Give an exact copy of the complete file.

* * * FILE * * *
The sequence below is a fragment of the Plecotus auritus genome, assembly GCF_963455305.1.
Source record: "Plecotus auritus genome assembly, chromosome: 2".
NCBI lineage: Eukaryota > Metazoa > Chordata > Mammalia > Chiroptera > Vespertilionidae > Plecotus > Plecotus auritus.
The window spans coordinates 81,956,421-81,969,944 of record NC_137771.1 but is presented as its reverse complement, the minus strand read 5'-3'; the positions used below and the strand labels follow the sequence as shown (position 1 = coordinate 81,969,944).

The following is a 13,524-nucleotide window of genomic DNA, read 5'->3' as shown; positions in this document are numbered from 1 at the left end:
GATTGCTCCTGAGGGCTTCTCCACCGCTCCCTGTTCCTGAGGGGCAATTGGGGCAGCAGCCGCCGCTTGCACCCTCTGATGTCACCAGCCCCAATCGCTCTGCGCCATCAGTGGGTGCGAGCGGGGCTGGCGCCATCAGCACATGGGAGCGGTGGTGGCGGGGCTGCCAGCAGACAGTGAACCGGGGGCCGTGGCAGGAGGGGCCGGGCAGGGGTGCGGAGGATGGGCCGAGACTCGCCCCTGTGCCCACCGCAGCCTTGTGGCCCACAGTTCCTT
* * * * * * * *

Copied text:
The sequence below is a fragment of the Plecotus auritus genome, assembly GCF_963455305.1.
Source record: "Plecotus auritus genome assembly, chromosome: 2".
NCBI lineage: Eukaryota > Metazoa > Chordata > Mammalia > Chiroptera > Vespertilionidae > Plecotus > Plecotus auritus.
The window spans coordinates 81,956,421-81,969,944 of record NC_137771.1 but is presented as its reverse complement, the minus strand read 5'-3'; the positions used below and the strand labels follow the sequence as shown (position 1 = coordinate 81,969,944).

The following is a 13,524-nucleotide window of genomic DNA, read 5'->3' as shown; positions in this document are numbered from 1 at the left end:
GATTGCTCCTGAGGGCTTCTCCACCGCTCCCTGTTCCTGAGGGGCAATTGGGGCAGCAGCCGCCGCTTGCACCCTCTGATGTCACCAGCCCCAATCGCTCTGCGCCATCAGTGGGTGCGAGCGGGGCTGGCGCCATCAGCACATGGGAGCGGTGGTGGCGGGGCTGCCAGCAGACAGTGAACCGGGGGCCGTGGCAGGAGGGGCCGGGCAGGGGTGCGGAGGATGGGCCGAGACTCGCCCCTGTGCCCACCGCAGCCTTGTGGCCCACAGTTCCTT